Laws include consumer medical debt protections and increased transparency of hospital community benefits
DENVER, CO - On August 7, two new health care laws go into effect in Colorado to limit the negative impacts of medical debt on patients’ credit reports or credit score and increase transparency of hospital community benefits.
“After life-saving medical care, patients are often blindsided by medical debt that they can’t keep up with, making it more difficult to qualify for housing, employment, or affordable interest rates,” said Rep. Naquetta Ricks, D-Aurora, sponsor of HB23-1126. “Because of HB23-1126, Coloradans’ credit scores and credit reports will no longer be impacted by outstanding medical debt. I’m proud to have carried this law to protect Colorado patients from having their whole life being negatively impacted by outstanding health care costs.”
“Medical debt, which is often unexpected and accrues rapidly, can have impacts on credit scores and reports even if the debt has been settled with creditors,” said Senator Tony Exum, Sr., D-Colorado Springs, sponsor of HB23-1126. “This creates barriers for folks trying to access necessities like housing, utilities, and loans, and it needs to change. With our new law, we’re putting in place new consumer protections that will help ensure Coloradans’ financial futures are not unduly impacted by their medical debt.”
Often medical expenses come as a surprise to many patients, leaving people unable to plan for expensive bills. Currently, when someone can’t afford a medical expense, the bill is sent to collections, and that information is shared with consumer reporting agencies that generate consumer reports and credit scores that are used by banks, landlords, employers, and insurance and utility companies. Medical debt affects people of all ages and incomes, but it disproportionately impacts those with a chronic illness or medical condition who rely on continual medical care to maintain their quality of life.
HB23-1126, also sponsored by Representative Ron Weinberg (R-Loveland), adds medical debt to the list of information that consumer reporting agencies are not allowed to include in a credit report, updates exemptions to expand consumer privacy protections, and requires collectors and collecting agencies to notify Coloradans that medical debt will no longer be included in credit reports. These changes will take effect on August 7, 2023.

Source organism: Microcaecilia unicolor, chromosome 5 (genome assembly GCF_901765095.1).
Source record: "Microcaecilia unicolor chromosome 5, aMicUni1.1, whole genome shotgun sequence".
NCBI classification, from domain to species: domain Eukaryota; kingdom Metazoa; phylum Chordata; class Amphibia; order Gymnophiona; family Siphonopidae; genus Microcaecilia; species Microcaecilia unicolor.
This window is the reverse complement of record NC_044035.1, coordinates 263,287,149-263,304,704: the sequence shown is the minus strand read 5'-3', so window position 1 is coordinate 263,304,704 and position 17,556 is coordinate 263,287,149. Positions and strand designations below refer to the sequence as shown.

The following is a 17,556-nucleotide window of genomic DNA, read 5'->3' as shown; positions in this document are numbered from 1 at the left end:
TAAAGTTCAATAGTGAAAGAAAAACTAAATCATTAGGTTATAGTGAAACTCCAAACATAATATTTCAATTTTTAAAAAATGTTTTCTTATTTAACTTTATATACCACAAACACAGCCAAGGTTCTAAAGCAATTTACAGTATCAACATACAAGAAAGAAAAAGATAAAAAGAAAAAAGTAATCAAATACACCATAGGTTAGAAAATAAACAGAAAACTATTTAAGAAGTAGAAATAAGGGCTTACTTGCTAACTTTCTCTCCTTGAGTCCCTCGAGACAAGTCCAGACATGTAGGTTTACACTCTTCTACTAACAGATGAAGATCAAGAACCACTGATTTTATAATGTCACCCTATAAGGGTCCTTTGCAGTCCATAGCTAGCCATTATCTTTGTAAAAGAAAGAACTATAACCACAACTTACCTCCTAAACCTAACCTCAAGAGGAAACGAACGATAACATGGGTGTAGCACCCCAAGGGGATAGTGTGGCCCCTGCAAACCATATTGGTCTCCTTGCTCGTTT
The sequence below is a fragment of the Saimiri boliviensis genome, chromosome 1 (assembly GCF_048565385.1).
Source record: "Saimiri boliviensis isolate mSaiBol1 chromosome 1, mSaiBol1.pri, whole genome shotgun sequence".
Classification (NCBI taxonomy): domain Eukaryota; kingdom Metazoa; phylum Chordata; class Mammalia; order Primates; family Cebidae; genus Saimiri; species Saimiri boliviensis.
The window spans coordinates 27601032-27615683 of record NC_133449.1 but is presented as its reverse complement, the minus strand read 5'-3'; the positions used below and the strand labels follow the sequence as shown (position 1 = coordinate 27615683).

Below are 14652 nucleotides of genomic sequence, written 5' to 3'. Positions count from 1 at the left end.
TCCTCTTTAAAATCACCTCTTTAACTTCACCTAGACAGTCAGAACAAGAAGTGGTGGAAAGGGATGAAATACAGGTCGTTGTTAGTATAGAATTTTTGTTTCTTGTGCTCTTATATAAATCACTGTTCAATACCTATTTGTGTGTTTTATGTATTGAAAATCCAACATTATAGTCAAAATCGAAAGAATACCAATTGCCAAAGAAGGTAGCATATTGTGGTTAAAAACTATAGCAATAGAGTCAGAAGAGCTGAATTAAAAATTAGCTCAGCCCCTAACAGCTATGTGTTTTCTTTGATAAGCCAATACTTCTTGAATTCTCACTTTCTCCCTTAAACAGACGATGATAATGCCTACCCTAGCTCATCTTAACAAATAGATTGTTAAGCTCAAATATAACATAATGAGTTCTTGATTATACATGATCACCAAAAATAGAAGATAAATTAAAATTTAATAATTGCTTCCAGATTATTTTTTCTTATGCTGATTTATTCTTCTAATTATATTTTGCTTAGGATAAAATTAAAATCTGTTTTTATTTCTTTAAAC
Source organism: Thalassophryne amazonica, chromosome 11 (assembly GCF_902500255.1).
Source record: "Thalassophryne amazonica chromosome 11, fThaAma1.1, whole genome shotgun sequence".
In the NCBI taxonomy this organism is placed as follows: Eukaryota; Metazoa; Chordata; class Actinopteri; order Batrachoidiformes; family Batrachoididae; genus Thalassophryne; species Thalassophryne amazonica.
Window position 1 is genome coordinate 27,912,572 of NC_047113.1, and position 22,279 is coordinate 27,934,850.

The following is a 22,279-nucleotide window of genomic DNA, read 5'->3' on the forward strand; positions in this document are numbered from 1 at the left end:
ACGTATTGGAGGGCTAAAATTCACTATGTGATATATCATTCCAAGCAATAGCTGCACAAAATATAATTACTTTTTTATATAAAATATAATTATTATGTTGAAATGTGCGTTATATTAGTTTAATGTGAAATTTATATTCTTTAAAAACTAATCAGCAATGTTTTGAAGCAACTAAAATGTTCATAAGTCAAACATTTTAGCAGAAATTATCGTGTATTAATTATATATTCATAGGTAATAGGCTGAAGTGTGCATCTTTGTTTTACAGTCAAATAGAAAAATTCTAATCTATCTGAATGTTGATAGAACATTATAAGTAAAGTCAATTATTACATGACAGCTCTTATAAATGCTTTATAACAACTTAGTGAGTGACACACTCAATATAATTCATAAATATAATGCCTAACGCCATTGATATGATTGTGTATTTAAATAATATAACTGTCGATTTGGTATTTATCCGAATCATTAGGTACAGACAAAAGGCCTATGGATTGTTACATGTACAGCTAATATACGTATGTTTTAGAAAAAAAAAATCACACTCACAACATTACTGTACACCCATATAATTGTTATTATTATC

“We’re making sure that large non-profit hospital systems actually invest in community-based programs that strengthen the services Coloradans need and want,” said Rep. Judy Amabile, D-Boulder, sponsor of HB23-1243. “This law improves accountability surrounding how tax exempt hospitals spend resources in the community, so we can ensure Coloradans can access critical services that reduce their health care costs and help them lead healthier lives.”
“Non-profit hospitals have the opportunity to provide much needed benefits back to their community,” said Senate Majority Leader Dominick Moreno, D-Commerce City, sponsor of HB23-1243. “House Bill 1243 works to ensure the public’s concerns are heard when hospitals are determining what benefits to provide to their community. This new law requires greater transparency from hospitals about what benefits are being funded and how community feedback is being implemented, ensuring Coloradans have access to the unique services they need.”
Beginning on August 7, HB23-1243 centers on increasing the transparency of nonprofit hospitals’ community benefit spending through incorporating community feedback into the community benefit implementation plan.
The law also requires each reporting hospital to seek feedback and engagement from a diverse range of community members during its annual proposed community benefit implementation plan, submit a detailed report about any discussions or decisions at the annual meeting, make the report public, and execute a community benefit plan that addresses the needs of the community as discussed in the annual meeting to better understand the impact community benefit spending has on the health of Coloradans and what the greatest needs are.